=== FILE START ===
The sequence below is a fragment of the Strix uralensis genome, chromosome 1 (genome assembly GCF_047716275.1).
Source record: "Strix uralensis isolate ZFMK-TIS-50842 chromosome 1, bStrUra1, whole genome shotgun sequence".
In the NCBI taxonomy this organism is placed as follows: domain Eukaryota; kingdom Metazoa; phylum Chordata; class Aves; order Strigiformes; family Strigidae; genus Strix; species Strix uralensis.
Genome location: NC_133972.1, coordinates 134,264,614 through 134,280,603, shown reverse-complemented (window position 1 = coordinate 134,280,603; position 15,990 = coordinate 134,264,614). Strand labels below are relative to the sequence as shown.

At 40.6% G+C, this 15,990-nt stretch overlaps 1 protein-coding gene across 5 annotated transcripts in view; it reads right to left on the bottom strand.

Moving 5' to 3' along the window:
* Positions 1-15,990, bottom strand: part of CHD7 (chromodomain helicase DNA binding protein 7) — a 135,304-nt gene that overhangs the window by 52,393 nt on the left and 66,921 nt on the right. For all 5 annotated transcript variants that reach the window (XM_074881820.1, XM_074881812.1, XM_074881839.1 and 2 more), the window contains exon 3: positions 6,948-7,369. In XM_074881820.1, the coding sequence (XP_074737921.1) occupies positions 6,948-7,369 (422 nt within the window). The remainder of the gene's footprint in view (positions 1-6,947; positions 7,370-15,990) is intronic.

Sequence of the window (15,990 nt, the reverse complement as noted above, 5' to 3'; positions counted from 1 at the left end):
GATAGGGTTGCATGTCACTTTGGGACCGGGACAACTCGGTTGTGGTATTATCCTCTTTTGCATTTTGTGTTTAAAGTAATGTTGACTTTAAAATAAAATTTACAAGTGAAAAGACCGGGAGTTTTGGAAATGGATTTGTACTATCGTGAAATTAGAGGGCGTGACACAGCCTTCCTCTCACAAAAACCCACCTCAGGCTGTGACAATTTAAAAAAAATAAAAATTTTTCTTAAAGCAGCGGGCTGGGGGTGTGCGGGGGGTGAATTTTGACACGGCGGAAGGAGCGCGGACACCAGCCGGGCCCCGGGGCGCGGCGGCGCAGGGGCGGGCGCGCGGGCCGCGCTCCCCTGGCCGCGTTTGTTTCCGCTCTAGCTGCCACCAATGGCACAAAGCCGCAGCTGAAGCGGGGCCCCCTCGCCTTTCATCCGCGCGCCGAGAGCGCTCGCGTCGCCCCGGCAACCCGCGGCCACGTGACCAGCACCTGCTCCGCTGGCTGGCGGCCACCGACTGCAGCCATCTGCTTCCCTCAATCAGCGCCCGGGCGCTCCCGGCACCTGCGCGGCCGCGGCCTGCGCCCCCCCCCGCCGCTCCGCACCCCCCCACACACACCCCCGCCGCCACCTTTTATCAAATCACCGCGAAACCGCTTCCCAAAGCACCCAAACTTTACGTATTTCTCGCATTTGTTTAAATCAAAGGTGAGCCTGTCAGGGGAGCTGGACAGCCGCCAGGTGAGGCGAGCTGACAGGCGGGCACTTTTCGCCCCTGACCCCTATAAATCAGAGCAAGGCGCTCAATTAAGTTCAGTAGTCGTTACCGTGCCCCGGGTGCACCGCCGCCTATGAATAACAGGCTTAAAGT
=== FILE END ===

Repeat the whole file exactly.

The sequence below is a fragment of the Strix uralensis genome, chromosome 1 (genome assembly GCF_047716275.1).
Source record: "Strix uralensis isolate ZFMK-TIS-50842 chromosome 1, bStrUra1, whole genome shotgun sequence".
In the NCBI taxonomy this organism is placed as follows: domain Eukaryota; kingdom Metazoa; phylum Chordata; class Aves; order Strigiformes; family Strigidae; genus Strix; species Strix uralensis.
Genome location: NC_133972.1, coordinates 134,264,614 through 134,280,603, shown reverse-complemented (window position 1 = coordinate 134,280,603; position 15,990 = coordinate 134,264,614). Strand labels below are relative to the sequence as shown.

At 40.6% G+C, this 15,990-nt stretch overlaps 1 protein-coding gene across 5 annotated transcripts in view; it reads right to left on the bottom strand.

Moving 5' to 3' along the window:
* Positions 1-15,990, bottom strand: part of CHD7 (chromodomain helicase DNA binding protein 7) — a 135,304-nt gene that overhangs the window by 52,393 nt on the left and 66,921 nt on the right. For all 5 annotated transcript variants that reach the window (XM_074881820.1, XM_074881812.1, XM_074881839.1 and 2 more), the window contains exon 3: positions 6,948-7,369. In XM_074881820.1, the coding sequence (XP_074737921.1) occupies positions 6,948-7,369 (422 nt within the window). The remainder of the gene's footprint in view (positions 1-6,947; positions 7,370-15,990) is intronic.

Sequence of the window (15,990 nt, the reverse complement as noted above, 5' to 3'; positions counted from 1 at the left end):
GATAGGGTTGCATGTCACTTTGGGACCGGGACAACTCGGTTGTGGTATTATCCTCTTTTGCATTTTGTGTTTAAAGTAATGTTGACTTTAAAATAAAATTTACAAGTGAAAAGACCGGGAGTTTTGGAAATGGATTTGTACTATCGTGAAATTAGAGGGCGTGACACAGCCTTCCTCTCACAAAAACCCACCTCAGGCTGTGACAATTTAAAAAAAATAAAAATTTTTCTTAAAGCAGCGGGCTGGGGGTGTGCGGGGGGTGAATTTTGACACGGCGGAAGGAGCGCGGACACCAGCCGGGCCCCGGGGCGCGGCGGCGCAGGGGCGGGCGCGCGGGCCGCGCTCCCCTGGCCGCGTTTGTTTCCGCTCTAGCTGCCACCAATGGCACAAAGCCGCAGCTGAAGCGGGGCCCCCTCGCCTTTCATCCGCGCGCCGAGAGCGCTCGCGTCGCCCCGGCAACCCGCGGCCACGTGACCAGCACCTGCTCCGCTGGCTGGCGGCCACCGACTGCAGCCATCTGCTTCCCTCAATCAGCGCCCGGGCGCTCCCGGCACCTGCGCGGCCGCGGCCTGCGCCCCCCCCCGCCGCTCCGCACCCCCCCACACACACCCCCGCCGCCACCTTTTATCAAATCACCGCGAAACCGCTTCCCAAAGCACCCAAACTTTACGTATTTCTCGCATTTGTTTAAATCAAAGGTGAGCCTGTCAGGGGAGCTGGACAGCCGCCAGGTGAGGCGAGCTGACAGGCGGGCACTTTTCGCCCCTGACCCCTATAAATCAGAGCAAGGCGCTCAATTAAGTTCAGTAGTCGTTACCGTGCCCCGGGTGCACCGCCGCCTATGAATAACAGGCTTAAAGT